What are the Best Tips for Fire Prevention?

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  • Written By: Felicia Dye
  • Edited By: Heather Bailey
  • Last Modified Date: 24 September 2019
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Fires claim the lives of thousands of people and result in substantial amounts of property damage every year. In many cases this is because common fire prevention tips were not followed. The number of interior and exterior fires can be reduced if children are taught the dangers of fire, people smoke responsibly, and certain activities are always supervised.

Smoke alarms can play an important role in fire prevention. For this to be the case, however, people have to use them properly. Smoke alarms should be placed on every level of a building and there should be a sufficient number of devices on each level. These devices should be tested and cleaned regularly and the batteries should be changed at least once a year. Smoke alarms generally have a lifespan of about ten years, so they should be replaced at least once per decade.

There are certain household activities that should be monitored for the sake of fire prevention. One of these is cooking. A stove that is in use should never be left unattended and all flammable materials, such as pot holders or food packages, should be kept away from the burners. Care must also be taken when doing laundry. Dryers are often responsible for domestic fires and, therefore, should not be left unattended.


People should always be observant of the electrical wiring in the buildings they occupy. Extension cords and power strips should be used according to their instructions, which generally warn against overloading them or placing them in areas where they will overheat. Any broken or frayed wires or cords should be immediately repaired or replaced. If this is not possible, use should be discontinued and damaged items should be discarded.

Teaching children good habits can also play a major role in fire prevention. Children should begin receiving lessons at a very young age about the dangers of fire and heat-producing devices. Matches and lighters should not be carelessly left around when small children are present. Furthermore, children should not be allowed to use or adjust equipment such as cooking stoves, heating stoves, or irons, without adult supervision.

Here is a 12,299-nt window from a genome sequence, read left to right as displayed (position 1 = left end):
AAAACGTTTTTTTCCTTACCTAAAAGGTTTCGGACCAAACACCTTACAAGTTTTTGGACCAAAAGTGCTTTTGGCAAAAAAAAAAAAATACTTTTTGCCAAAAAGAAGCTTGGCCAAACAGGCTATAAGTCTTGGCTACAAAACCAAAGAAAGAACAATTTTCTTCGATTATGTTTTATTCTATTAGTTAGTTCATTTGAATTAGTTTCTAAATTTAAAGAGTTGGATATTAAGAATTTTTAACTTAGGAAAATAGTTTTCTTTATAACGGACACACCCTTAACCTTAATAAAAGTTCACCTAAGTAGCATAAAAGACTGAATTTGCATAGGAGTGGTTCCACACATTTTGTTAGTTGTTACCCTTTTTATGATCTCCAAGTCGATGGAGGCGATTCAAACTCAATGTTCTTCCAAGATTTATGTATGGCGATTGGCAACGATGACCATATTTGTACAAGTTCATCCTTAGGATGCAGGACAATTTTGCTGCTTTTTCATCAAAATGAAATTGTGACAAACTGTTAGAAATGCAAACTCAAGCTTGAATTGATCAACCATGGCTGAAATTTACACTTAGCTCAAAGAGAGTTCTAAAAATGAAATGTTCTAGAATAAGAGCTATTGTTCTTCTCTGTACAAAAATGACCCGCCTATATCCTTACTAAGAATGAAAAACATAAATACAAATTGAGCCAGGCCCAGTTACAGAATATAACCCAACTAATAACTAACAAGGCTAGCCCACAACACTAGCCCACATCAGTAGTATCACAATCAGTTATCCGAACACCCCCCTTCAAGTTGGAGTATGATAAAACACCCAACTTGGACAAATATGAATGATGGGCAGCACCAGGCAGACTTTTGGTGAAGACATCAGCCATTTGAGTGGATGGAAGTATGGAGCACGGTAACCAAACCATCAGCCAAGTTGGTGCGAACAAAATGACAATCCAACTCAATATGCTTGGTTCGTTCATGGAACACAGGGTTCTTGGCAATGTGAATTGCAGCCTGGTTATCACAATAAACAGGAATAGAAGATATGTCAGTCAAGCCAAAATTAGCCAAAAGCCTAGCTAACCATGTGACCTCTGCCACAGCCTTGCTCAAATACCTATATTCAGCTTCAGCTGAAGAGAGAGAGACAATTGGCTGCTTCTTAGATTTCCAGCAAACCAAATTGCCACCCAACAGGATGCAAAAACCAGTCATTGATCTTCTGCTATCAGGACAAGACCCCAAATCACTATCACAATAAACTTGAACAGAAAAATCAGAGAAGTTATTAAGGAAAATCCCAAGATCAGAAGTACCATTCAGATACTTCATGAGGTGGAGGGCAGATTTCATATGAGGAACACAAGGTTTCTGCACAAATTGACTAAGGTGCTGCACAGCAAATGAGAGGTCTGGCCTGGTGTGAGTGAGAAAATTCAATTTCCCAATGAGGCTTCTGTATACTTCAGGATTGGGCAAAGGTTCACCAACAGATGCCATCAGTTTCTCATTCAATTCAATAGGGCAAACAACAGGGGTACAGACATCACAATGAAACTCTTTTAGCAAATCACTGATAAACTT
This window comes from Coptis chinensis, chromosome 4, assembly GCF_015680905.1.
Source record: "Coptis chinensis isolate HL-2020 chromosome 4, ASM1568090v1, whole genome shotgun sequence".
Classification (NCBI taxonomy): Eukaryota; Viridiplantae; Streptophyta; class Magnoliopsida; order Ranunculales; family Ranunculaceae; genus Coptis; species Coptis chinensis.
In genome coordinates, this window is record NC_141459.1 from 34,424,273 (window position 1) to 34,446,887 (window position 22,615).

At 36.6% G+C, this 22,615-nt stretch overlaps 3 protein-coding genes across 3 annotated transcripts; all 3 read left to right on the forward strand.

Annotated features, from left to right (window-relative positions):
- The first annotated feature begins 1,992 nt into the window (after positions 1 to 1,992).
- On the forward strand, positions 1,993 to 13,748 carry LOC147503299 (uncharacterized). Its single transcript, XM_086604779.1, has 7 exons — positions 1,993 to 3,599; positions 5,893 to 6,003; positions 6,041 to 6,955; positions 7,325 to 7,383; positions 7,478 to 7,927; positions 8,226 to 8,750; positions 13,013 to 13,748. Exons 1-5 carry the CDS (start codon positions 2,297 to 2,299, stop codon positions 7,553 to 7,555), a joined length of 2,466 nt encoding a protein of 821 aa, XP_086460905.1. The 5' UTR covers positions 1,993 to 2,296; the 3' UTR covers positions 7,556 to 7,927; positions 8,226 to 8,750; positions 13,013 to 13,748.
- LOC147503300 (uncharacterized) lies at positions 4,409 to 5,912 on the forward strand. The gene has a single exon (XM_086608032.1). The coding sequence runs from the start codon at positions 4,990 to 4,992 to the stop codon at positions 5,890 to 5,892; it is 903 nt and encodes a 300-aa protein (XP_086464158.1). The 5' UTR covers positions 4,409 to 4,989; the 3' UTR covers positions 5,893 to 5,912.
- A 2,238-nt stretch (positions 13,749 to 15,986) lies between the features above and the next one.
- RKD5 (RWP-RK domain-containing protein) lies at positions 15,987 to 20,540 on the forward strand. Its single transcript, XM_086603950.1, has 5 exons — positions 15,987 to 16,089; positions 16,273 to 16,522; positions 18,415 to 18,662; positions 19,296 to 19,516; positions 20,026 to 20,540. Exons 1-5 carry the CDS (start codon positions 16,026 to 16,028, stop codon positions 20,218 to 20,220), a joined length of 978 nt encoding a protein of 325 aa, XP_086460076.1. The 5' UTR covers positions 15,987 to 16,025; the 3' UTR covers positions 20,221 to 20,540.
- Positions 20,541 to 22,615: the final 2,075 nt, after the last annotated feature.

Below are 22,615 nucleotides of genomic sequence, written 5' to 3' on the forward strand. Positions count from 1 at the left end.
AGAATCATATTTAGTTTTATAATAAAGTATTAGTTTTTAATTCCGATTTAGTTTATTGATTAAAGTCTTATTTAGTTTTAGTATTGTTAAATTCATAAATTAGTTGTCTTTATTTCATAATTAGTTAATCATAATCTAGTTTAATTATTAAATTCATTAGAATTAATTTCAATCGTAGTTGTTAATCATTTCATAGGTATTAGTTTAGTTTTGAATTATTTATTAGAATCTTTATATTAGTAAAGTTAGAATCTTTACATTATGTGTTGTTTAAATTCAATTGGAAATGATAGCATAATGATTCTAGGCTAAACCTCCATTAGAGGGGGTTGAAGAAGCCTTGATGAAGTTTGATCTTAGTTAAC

There are also special fire prevention considerations for smokers. Cigarettes that are carelessly tossed away can result in exterior or interior fires. People who smoke should not discard cigarette butts on dry ground or into trashcans. Instead, when a person is finished smoking, he should have a receptacle designated for his waste. People are also advised not to smoke when they are in bed or drowsy.


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Post 3

Always keep a fire extinguisher in your car. Think about what propels cars--gas and electricity. These fuel sources can ignite or create a spark that leads to a fire. Once a fire starts under the hood of a car, there is plenty of potential fuel for the flames.

By the way, keep the fire extinguisher well maintained. What's more demoralizing than watching your car go up in flames? Watching your car go up in flames as you stand there with a useless fire extinguisher.

Post 2

I had a dryer for many years before I heard that they could be fire hazards. Many a day, I would leave my apartment or house and leave a load of clothes turning and tumbling in the dryer.

I never had a problem, but then I began to hear news reports about the dangers of leaving a dryer running and unattended so I decided to always turn the dryer off before leaving the house.

Post 1
How many times have you seen someone in a car discard a cigarette out the window? This act appears even more dangerous at night because you can see the light from a lit cigarette as it exits the window and then sparks on the pavement of the street.

In case you haven't figured it out yet, this is one of my pet peeves. What gives people the idea that throwing lit cigarettes out of car windows is no big deal? Not only is this littering, but it is potentially dangerous to people, homes, trees and wildlife.

Anyway, this should be covered in the fire safety training manual because so many people haven't gotten the message yet.

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